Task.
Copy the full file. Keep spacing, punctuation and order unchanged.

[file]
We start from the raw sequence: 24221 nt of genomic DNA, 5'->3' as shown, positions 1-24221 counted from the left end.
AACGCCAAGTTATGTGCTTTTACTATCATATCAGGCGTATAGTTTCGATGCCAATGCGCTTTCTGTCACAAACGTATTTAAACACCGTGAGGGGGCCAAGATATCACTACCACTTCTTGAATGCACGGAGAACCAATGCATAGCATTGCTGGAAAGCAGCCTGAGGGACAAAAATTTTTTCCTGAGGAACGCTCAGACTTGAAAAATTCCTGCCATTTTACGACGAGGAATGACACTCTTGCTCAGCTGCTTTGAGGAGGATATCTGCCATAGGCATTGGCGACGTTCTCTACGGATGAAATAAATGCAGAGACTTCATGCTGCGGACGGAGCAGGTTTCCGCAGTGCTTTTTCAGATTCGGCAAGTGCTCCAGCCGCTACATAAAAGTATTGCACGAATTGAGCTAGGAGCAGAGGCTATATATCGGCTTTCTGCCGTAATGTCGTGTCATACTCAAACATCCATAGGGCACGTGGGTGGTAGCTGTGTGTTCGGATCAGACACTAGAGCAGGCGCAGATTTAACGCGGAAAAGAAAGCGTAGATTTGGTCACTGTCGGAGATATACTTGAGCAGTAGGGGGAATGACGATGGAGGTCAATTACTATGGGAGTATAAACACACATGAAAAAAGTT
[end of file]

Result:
We start from the raw sequence: 24221 nt of genomic DNA, 5'->3' as shown, positions 1-24221 counted from the left end.
AACGCCAAGTTATGTGCTTTTACTATCATATCAGGCGTATAGTTTCGATGCCAATGCGCTTTCTGTCACAAACGTATTTAAACACCGTGAGGGGGCCAAGATATCACTACCACTTCTTGAATGCACGGAGAACCAATGCATAGCATTGCTGGAAAGCAGCCTGAGGGACAAAAATTTTTTCCTGAGGAACGCTCAGACTTGAAAAATTCCTGCCATTTTACGACGAGGAATGACACTCTTGCTCAGCTGCTTTGAGGAGGATATCTGCCATAGGCATTGGCGACGTTCTCTACGGATGAAATAAATGCAGAGACTTCATGCTGCGGACGGAGCAGGTTTCCGCAGTGCTTTTTCAGATTCGGCAAGTGCTCCAGCCGCTACATAAAAGTATTGCACGAATTGAGCTAGGAGCAGAGGCTATATATCGGCTTTCTGCCGTAATGTCGTGTCATACTCAAACATCCATAGGGCACGTGGGTGGTAGCTGTGTGTTCGGATCAGACACTAGAGCAGGCGCAGATTTAACGCGGAAAAGAAAGCGTAGATTTGGTCACTGTCGGAGATATACTTGAGCAGTAGGGGGAATGACGATGGAGGTCAATTACTATGGGAGTATAAACACACATGAAAAAAGTT